There were three important developments in the mega mortgage refinancing story in the past week. Clearly there is something in the works. The questions are, “What?” and “How big?”
This first sign came from the Presidents’ speech. He spoke of a ReFi. But he had not one word of detail. Still there are clues:
My administration can and will take some steps to improve our competitiveness on our own.
We’re going to work with federal housing agencies to help more people refinance their mortgages at interest rates that are now near 4 per cent.
I know you guys must be for this, because that’s a step that can put more than $2,000 a year in a family’s pocket, and give a lift to an economy still burdened by the drop in housing prices.
The WH provided a breakdown of where the new stimulus money would be spent. There was not a nickel in the proposal to cover the cost of any new ReFi program. Note that O states that he can do a big ReFi “On our own”. This means that he has the money in his pocked to do something. He does not need congress to OK a new plan. (There is $25+b of old TARP money, there is an additional $35b available from the previously funded “Hope Now” program.) The point is that there is money around with no strings attached for the President to pursue a ReFi.
The second thing of note is that late Friday afternoon a letter was released by the FHFA. There was a very significant softening of the language regarding the terms for refinancing:
FHFA is also considering the barriers to refinancing mortgages that would otherwise be HARP eligible but for having a current LTV above 125 per cent.
Our objective is to provide borrowers in high-LTV loans who have a history of making on-time mortgage payments with an opportunity to refinance, resulting in reduced credit risk to the Enterprises and added stability to housing.
Bingo! The current ReFi restrictions that require a borrower be no more than 25% underwater and have a 780 FICO are about to be waived.
The final bit of data comes from the CBO. They did an analysis of what the implications of big refinancing might be. I contacted the CBO on this and they were very clear that the work they did on this topic was not a report on a specific proposal, but rather a generic review.
It is probably correct that any plan that the administration comes up with will vary in scope from the review by the CBO. It is also correct that this review has been done in anticipation of a specific proposal. Therefore the review and the conclusions are worth noting. The key assumptions used in the analysis:
(1) Eligibility includes existing loans guaranteed by Fannie Mae, Freddie Mac, or FHA.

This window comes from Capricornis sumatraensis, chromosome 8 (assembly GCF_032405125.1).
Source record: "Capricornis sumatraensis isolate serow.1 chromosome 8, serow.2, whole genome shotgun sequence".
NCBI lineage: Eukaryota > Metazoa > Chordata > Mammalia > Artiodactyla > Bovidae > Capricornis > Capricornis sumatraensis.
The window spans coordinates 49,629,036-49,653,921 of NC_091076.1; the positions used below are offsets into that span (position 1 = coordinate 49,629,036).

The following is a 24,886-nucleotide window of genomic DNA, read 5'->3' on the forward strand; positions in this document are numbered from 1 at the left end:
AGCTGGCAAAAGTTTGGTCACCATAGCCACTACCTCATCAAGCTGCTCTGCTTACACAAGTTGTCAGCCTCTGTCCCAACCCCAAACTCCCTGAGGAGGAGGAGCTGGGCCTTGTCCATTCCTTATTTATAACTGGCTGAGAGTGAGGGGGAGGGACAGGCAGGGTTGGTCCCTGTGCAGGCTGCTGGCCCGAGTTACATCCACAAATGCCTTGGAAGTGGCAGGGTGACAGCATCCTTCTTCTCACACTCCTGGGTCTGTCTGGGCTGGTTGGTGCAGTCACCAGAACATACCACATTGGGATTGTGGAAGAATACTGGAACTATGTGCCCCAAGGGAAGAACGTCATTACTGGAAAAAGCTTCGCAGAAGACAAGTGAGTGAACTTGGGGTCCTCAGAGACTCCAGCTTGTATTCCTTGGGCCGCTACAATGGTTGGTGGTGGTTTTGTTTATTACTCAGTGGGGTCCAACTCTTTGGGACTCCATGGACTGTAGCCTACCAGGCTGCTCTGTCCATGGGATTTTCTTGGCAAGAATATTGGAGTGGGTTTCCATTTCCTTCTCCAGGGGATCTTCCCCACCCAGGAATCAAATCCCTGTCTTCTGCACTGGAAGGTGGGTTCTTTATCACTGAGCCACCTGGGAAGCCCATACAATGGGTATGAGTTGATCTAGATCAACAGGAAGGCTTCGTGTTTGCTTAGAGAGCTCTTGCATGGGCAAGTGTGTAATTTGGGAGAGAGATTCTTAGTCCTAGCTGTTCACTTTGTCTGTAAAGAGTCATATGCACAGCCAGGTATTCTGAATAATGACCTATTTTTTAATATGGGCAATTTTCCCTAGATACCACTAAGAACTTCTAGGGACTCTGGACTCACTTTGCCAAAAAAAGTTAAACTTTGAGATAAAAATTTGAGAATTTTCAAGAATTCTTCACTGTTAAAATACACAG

(2) A borrower must be current on an existing mortgage and must not have been more than 30 days late on any mortgage payments during the prior year, but there are no limits on the borrower’s current income or on the loan-to-value ratio of the new loan.
(3) The new loan has a fixed rate of interest, at the prevailing market rate, and a term of 30 years.
The CBO has concluded that there are $4.3 trillion of mortgages that broadly meet the above requirements. These mortgages have been converted to Agency MBS. The report looks at what were to happen if 10% in that universe were restructured. The following chart looks at the results.
The bottom line is that 2.9mm homeowners would get a benefit of $7.5b (each year) and the net cost to the government would be a one time hit of only $600mm. A nice trick. Note the individual gain and losses. The losses come from a write down of the value of MBS held by both the Fed and the GSEs.
So how can this be? Where does the money to achieve these results actually come from? That’s easy. It comes from the poor bastards outside of government who own the Agency MBS. From the CBO:
Those investors are expected to experience a disproportionately large fair-value loss of $13 to $15 billion.
Ah! It all makes sense now. Savers are going to pay for the ReFi. The CBO makes this fact very clear:
Most of that wealth would be transferred to borrowers.
Based on all of the above I believe that there is a ReFi plan in our future. This is what I think it means:
I) We get a program that targets $800b to $1 trillion of mortgages.
II) The program will start on 1/1/2012 and end 12 months later.
III) The consequences to the MBS market will be deferred for 4 months. Thereafter the increased monthly redemptions will flow through the MBS market at a rate of 70-80b per month. While painful, this will not result in a collapse of the MBS market (but it could…)
IV) If $1T of ReFi were accomplished, it would result in increased demand for yield curve protection by all participants in the mortgage market. This would, by itself, tend to push up interest rates in the 10-30 year maturity.
V) To offset the market implications of #IV the Federal Reserve could respond by absorbing the risk. This could easily be accomplished with “Operation Twist”. If the Fed were to sell some of its shorter maturities of Treasury bonds and simultaneously purchase coupons with an average 15-year maturity, the market implications of the Mega ReFi would be neutralized.
We are going to see a ReFi proposal along the lines described above announced in the next few weeks. This will justify the Fed to initiate $1 trillion of Operation Twist. That announcement will come on September 21st.
MBS holders will get hit on the head to the tune of $25b. But no one cares about them any longer. Punish the savers.
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